Healthy diets are all the rage – but is sugar content being analysed enough? Laura Gelder identifies the issues and some
ideas for those who want to show they care by reducing it
It used to be salt and fat but now sugar has been declared public enemy number one. After all, salt and fat are two things humans need in their diet – albeit in moderated quantities. But refined sugar? Our bodies don’t need it, they want it. Norway already has a sugar tax in place and celebrity chef Jamie Oliver has campaigned for the UK government to impose a sugar tax on drinks companies, purporting it as both a way to pay for the impending bad health it creates as well as forcing companies to cut it or pay for it.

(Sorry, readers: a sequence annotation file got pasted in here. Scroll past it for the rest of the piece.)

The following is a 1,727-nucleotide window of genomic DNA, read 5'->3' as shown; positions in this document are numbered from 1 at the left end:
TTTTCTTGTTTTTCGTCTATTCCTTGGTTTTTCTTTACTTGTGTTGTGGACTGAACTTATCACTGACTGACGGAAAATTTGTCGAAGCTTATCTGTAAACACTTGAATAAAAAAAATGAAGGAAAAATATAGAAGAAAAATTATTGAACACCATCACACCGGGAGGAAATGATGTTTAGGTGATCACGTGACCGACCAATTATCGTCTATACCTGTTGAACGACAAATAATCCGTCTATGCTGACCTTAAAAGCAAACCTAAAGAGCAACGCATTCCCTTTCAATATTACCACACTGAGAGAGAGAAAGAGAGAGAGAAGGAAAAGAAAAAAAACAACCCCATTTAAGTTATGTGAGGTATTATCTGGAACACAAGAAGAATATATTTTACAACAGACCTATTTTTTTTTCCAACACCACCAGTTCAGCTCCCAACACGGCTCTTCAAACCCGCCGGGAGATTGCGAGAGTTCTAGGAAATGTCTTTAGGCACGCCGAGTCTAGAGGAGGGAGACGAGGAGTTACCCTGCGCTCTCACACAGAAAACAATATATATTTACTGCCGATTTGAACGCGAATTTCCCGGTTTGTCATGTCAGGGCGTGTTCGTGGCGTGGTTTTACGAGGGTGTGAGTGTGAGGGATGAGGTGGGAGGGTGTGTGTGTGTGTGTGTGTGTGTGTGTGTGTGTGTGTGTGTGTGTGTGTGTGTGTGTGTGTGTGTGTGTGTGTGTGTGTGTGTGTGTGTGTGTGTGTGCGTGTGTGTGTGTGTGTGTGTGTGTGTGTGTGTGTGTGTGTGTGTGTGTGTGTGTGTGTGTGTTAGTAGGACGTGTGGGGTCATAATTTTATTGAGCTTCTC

Sugar comes in so many guises it’s often difficult for consumers to identify it: sucrose, glucose, fructose, maltose and hydrolysed starch are just some names for it, along with natural-sounding terms like honey, corn syrup and molasses - the latter two anything but natural. According to National Health Service guidelines in the UK, added sugars, such as table sugar,